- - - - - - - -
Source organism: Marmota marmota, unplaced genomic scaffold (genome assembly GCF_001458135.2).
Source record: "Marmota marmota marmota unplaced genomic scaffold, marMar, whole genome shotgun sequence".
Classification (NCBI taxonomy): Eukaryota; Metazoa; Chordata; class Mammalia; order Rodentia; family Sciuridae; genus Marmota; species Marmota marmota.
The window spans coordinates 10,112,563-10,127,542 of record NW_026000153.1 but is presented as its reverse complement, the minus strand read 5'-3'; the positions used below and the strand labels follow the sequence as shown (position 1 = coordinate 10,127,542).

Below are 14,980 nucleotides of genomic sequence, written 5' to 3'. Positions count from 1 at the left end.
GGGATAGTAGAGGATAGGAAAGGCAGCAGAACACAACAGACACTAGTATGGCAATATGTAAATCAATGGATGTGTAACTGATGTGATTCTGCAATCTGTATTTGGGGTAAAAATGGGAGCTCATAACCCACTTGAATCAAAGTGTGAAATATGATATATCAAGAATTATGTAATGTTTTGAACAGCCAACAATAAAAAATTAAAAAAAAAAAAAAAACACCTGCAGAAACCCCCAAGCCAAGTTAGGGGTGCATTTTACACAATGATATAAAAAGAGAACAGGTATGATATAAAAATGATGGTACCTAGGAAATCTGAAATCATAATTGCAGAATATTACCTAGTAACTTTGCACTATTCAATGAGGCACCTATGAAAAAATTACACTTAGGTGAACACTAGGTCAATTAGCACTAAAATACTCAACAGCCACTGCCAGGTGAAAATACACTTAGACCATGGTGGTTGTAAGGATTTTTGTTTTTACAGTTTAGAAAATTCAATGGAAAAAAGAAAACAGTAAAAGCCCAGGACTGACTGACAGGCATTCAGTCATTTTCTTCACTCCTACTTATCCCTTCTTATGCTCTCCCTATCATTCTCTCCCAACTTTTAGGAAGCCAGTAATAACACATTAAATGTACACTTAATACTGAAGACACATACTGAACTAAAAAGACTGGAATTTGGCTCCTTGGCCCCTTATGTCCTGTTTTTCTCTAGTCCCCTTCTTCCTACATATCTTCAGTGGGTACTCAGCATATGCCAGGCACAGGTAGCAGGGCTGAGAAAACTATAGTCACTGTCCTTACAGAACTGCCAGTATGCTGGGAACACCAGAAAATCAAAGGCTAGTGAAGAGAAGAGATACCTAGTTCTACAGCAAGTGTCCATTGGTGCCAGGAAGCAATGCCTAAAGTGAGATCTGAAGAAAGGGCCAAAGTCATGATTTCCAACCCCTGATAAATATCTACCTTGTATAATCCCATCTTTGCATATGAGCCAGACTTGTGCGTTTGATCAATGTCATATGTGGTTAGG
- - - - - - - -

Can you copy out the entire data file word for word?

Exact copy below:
Source organism: Marmota marmota, unplaced genomic scaffold (genome assembly GCF_001458135.2).
Source record: "Marmota marmota marmota unplaced genomic scaffold, marMar, whole genome shotgun sequence".
Classification (NCBI taxonomy): Eukaryota; Metazoa; Chordata; class Mammalia; order Rodentia; family Sciuridae; genus Marmota; species Marmota marmota.
The window spans coordinates 10,112,563-10,127,542 of record NW_026000153.1 but is presented as its reverse complement, the minus strand read 5'-3'; the positions used below and the strand labels follow the sequence as shown (position 1 = coordinate 10,127,542).

Below are 14,980 nucleotides of genomic sequence, written 5' to 3'. Positions count from 1 at the left end.
GGGATAGTAGAGGATAGGAAAGGCAGCAGAACACAACAGACACTAGTATGGCAATATGTAAATCAATGGATGTGTAACTGATGTGATTCTGCAATCTGTATTTGGGGTAAAAATGGGAGCTCATAACCCACTTGAATCAAAGTGTGAAATATGATATATCAAGAATTATGTAATGTTTTGAACAGCCAACAATAAAAAATTAAAAAAAAAAAAAAAACACCTGCAGAAACCCCCAAGCCAAGTTAGGGGTGCATTTTACACAATGATATAAAAAGAGAACAGGTATGATATAAAAATGATGGTACCTAGGAAATCTGAAATCATAATTGCAGAATATTACCTAGTAACTTTGCACTATTCAATGAGGCACCTATGAAAAAATTACACTTAGGTGAACACTAGGTCAATTAGCACTAAAATACTCAACAGCCACTGCCAGGTGAAAATACACTTAGACCATGGTGGTTGTAAGGATTTTTGTTTTTACAGTTTAGAAAATTCAATGGAAAAAAGAAAACAGTAAAAGCCCAGGACTGACTGACAGGCATTCAGTCATTTTCTTCACTCCTACTTATCCCTTCTTATGCTCTCCCTATCATTCTCTCCCAACTTTTAGGAAGCCAGTAATAACACATTAAATGTACACTTAATACTGAAGACACATACTGAACTAAAAAGACTGGAATTTGGCTCCTTGGCCCCTTATGTCCTGTTTTTCTCTAGTCCCCTTCTTCCTACATATCTTCAGTGGGTACTCAGCATATGCCAGGCACAGGTAGCAGGGCTGAGAAAACTATAGTCACTGTCCTTACAGAACTGCCAGTATGCTGGGAACACCAGAAAATCAAAGGCTAGTGAAGAGAAGAGATACCTAGTTCTACAGCAAGTGTCCATTGGTGCCAGGAAGCAATGCCTAAAGTGAGATCTGAAGAAAGGGCCAAAGTCATGATTTCCAACCCCTGATAAATATCTACCTTGTATAATCCCATCTTTGCATATGAGCCAGACTTGTGCGTTTGATCAATGTCATATGTGGTTAGG